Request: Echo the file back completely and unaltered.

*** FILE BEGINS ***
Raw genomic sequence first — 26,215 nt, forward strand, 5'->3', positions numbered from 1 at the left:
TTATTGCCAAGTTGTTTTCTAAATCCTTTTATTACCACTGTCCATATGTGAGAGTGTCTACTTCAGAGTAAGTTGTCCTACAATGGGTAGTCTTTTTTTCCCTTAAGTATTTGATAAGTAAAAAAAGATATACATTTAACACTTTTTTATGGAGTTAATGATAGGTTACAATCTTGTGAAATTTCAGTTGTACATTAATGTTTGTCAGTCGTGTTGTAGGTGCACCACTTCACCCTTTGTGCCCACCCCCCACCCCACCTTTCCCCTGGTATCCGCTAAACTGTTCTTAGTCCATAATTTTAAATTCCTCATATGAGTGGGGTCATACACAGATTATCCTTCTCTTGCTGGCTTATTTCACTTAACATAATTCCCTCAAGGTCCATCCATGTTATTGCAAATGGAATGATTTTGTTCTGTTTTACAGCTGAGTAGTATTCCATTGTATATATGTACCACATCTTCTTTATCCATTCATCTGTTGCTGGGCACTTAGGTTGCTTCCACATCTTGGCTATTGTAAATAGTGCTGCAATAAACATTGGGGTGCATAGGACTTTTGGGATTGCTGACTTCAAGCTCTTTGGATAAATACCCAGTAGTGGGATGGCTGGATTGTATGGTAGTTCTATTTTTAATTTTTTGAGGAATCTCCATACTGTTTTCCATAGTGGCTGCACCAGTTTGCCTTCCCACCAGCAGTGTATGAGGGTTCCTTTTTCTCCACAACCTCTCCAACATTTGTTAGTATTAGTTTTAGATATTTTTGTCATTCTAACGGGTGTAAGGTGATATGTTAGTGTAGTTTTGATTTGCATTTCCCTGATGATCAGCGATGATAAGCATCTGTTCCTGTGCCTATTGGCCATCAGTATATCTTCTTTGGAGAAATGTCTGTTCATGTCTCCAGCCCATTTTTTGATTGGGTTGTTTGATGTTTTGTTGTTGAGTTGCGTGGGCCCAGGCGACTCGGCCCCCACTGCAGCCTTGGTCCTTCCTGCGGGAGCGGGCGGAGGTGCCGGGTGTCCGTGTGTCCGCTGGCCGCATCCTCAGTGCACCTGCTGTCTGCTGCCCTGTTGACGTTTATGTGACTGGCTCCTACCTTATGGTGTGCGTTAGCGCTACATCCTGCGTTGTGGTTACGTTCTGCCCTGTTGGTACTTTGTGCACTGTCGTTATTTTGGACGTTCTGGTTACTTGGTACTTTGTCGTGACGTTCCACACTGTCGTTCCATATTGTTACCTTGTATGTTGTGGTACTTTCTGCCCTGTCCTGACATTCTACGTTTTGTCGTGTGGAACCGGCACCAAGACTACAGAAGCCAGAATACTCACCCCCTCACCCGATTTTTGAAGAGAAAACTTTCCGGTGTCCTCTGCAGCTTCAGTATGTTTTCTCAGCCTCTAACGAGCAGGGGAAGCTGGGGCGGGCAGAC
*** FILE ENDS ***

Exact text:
Raw genomic sequence first — 26,215 nt, forward strand, 5'->3', positions numbered from 1 at the left:
TTATTGCCAAGTTGTTTTCTAAATCCTTTTATTACCACTGTCCATATGTGAGAGTGTCTACTTCAGAGTAAGTTGTCCTACAATGGGTAGTCTTTTTTTCCCTTAAGTATTTGATAAGTAAAAAAAGATATACATTTAACACTTTTTTATGGAGTTAATGATAGGTTACAATCTTGTGAAATTTCAGTTGTACATTAATGTTTGTCAGTCGTGTTGTAGGTGCACCACTTCACCCTTTGTGCCCACCCCCCACCCCACCTTTCCCCTGGTATCCGCTAAACTGTTCTTAGTCCATAATTTTAAATTCCTCATATGAGTGGGGTCATACACAGATTATCCTTCTCTTGCTGGCTTATTTCACTTAACATAATTCCCTCAAGGTCCATCCATGTTATTGCAAATGGAATGATTTTGTTCTGTTTTACAGCTGAGTAGTATTCCATTGTATATATGTACCACATCTTCTTTATCCATTCATCTGTTGCTGGGCACTTAGGTTGCTTCCACATCTTGGCTATTGTAAATAGTGCTGCAATAAACATTGGGGTGCATAGGACTTTTGGGATTGCTGACTTCAAGCTCTTTGGATAAATACCCAGTAGTGGGATGGCTGGATTGTATGGTAGTTCTATTTTTAATTTTTTGAGGAATCTCCATACTGTTTTCCATAGTGGCTGCACCAGTTTGCCTTCCCACCAGCAGTGTATGAGGGTTCCTTTTTCTCCACAACCTCTCCAACATTTGTTAGTATTAGTTTTAGATATTTTTGTCATTCTAACGGGTGTAAGGTGATATGTTAGTGTAGTTTTGATTTGCATTTCCCTGATGATCAGCGATGATAAGCATCTGTTCCTGTGCCTATTGGCCATCAGTATATCTTCTTTGGAGAAATGTCTGTTCATGTCTCCAGCCCATTTTTTGATTGGGTTGTTTGATGTTTTGTTGTTGAGTTGCGTGGGCCCAGGCGACTCGGCCCCCACTGCAGCCTTGGTCCTTCCTGCGGGAGCGGGCGGAGGTGCCGGGTGTCCGTGTGTCCGCTGGCCGCATCCTCAGTGCACCTGCTGTCTGCTGCCCTGTTGACGTTTATGTGACTGGCTCCTACCTTATGGTGTGCGTTAGCGCTACATCCTGCGTTGTGGTTACGTTCTGCCCTGTTGGTACTTTGTGCACTGTCGTTATTTTGGACGTTCTGGTTACTTGGTACTTTGTCGTGACGTTCCACACTGTCGTTCCATATTGTTACCTTGTATGTTGTGGTACTTTCTGCCCTGTCCTGACATTCTACGTTTTGTCGTGTGGAACCGGCACCAAGACTACAGAAGCCAGAATACTCACCCCCTCACCCGATTTTTGAAGAGAAAACTTTCCGGTGTCCTCTGCAGCTTCAGTATGTTTTCTCAGCCTCTAACGAGCAGGGGAAGCTGGGGCGGGCAGAC